Episode 17 – The Subscriptions, Guilds and Earnings Show

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We went deeper into discussions about the subscription model this week on episode #17 of the podcast. Jim and Bryan also talked about a recent Apple acquisition, the Horror Writers Assocation’s decision to include indies and Author Earnings’ latest report on Nook. Other topics included creating your social media marketing plan, segmenting your email list and selling your first standalone novel. Our biggest news may have been our guest co-host for next week’s show: Hugh Howey! Hugh will sub in for Jim on episode #18. Our Hugh-skewing question of the week: What do you think of Author Earnings? Comment on our website or give us a call at (206) 338-0092.

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What You’ll Learn: 
  • What our listeners think about Kindle Unlimited
  • How to build a social media platform from scratch
  • What Nick Stephenson does to organize his email lists
  • What the SPP trio would do if they were just starting out
  • How publishers think subscriptions will change the industry
  • What Apple is doing to compete with Amazon
  • Why horror writers are happy after a recent guild decision
  • How many books authors are selling on Nook
  • How books become a part of Kindle Unlimited
  • How much books earn on Kindle Unlimited
Question of the Week: What do you think of Author Earnings?

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  • I’m a fan of author earnings because it gets me excited for the future. I’m still very much on the bottom rung of the publishing ladder having only one book out and it’s only been out for a few months, but looking at these reports helps to validate the effort I’m putting in to try to achieve long term, sustainable success.

    • Bryan

      I’m right there with you on the one book train, S.C. (as far as fiction is concerned). Us creative types all need a little validation, and I agree that AE is a major provider. Thanks for dropping by.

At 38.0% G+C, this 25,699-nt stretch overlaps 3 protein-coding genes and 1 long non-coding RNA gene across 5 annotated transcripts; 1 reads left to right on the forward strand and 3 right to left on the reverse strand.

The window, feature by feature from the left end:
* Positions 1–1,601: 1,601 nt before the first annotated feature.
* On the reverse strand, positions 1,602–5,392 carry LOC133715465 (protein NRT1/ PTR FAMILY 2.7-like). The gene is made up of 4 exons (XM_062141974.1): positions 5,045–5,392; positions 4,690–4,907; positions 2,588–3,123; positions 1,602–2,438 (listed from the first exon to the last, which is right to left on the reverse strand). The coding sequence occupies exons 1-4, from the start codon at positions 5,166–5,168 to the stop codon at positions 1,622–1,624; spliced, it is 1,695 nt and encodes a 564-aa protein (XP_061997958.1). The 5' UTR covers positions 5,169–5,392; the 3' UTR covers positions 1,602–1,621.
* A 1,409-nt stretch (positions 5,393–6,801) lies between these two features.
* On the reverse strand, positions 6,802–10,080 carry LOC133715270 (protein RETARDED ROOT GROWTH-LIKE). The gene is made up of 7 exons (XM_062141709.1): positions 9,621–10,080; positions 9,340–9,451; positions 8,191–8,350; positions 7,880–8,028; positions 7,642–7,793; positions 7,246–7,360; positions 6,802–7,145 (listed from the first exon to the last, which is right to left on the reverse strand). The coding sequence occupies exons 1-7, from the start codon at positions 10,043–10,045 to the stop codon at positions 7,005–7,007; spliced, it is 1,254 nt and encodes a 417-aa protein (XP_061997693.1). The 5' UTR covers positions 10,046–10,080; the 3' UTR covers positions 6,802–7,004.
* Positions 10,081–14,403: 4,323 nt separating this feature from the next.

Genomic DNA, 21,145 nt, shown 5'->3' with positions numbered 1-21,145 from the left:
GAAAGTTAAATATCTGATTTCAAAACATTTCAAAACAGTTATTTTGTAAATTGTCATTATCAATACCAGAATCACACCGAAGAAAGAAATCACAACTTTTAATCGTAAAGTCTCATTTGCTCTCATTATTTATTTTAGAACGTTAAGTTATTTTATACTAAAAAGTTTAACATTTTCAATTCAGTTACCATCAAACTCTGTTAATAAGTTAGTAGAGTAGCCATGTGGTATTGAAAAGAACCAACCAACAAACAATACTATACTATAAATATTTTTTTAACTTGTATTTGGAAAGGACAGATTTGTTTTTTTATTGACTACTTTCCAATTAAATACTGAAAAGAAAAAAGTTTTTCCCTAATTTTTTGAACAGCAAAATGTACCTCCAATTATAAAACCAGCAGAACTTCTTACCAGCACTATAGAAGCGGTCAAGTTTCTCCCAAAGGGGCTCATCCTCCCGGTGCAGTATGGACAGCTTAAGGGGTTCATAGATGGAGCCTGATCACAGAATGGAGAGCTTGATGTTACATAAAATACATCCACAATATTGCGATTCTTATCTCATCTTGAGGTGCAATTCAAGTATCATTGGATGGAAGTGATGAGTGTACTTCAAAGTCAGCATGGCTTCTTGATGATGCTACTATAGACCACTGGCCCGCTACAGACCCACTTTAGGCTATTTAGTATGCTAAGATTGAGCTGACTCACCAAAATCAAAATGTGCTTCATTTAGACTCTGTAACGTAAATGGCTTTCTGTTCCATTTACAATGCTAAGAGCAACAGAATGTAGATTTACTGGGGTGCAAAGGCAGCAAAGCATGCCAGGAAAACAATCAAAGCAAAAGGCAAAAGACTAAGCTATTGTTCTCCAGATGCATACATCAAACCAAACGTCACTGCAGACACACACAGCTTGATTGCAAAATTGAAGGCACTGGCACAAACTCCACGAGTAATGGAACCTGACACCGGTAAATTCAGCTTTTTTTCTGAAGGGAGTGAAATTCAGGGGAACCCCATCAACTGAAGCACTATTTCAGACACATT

• I don’t know what KU calls consent–but my book was added without them telling me first. I also don’t see a way to track whether anyone has read 10% of my 1010.000 word book. I am also concerned that people will download my book and not read it for ages thus cannibalizing my sales. My sales have kept up, but this is new.

    • Also Time Travellers Wife—I couldn’t get through it. To me it is proof that trad published “best sellers” have nothing over Indies any more.

    • Bryan

      I think the “consent” is being in KDP Select. I think the article meant things like The Hunger Games from trad pubs that didn’t give consent.

      I’m glad sales have kept up. I think the only way to “track” if someone has gotten 10% is if you got credit for the borrow. Then again, I haven’t tried it out yet myself.

  • Nick_Stephenson

    thanks for the mention guys!

    • Bryan

      You’re welcome, Nick. Thanks for being so transparent about your marketing and sales. It’s very helpful.

  • Stephen Kotowych

    Just wanted to give an example of “shopping” at Amazon and buying elsewhere, as discussed with some skepticism in the podcast: in Canada our large chain bookstore is the Chapter/Indigo chain, and my wife is a very loyal in-store customer of theirs, largely because of their loyalty points/reward system. However, while she would also prefer to buy online from Chapters/Indigo the search algorithms on their website are terrible. She will often search for what she wants on Amazon first, then use the specific data (usually an ISBN) that Amazon gives her to find the book on the Chapters/Indigo website and order from them–again, motivated mostly by the loyalty/rewards program (since the Amazon price and shipping is usually the same as on the Chapters/Indigo site). I lack the patience for this, but she loves her reward points, so… Anyway, I’ve never shopped the Nook site but if its poorly designed perhaps something like this is happening. Might not happen a lot, but it certainly can/does happen–at least here in Canada!

    • Bryan

      Thanks for the example, Stephen. I wish we could find some way to get some numbers on this. I think it definitely does happen, I’d be interested in a percentage though.

    • Yes, I’ve done that quite a few times, too. Shipping isn’t as cheap in Canada as in the US, so if Chapters has it in-store locally, it’s cheaper to pick it up in person. I’ve also looked at books on Amazon and then searched for the book at ABE Books or direct from the publisher. If you are getting several used/out of print books, it is cheaper to get them all from ABE rather than Amazon’s hodge-podge of different sellers. And if you need a bulk discount, you have to go directly to the publisher.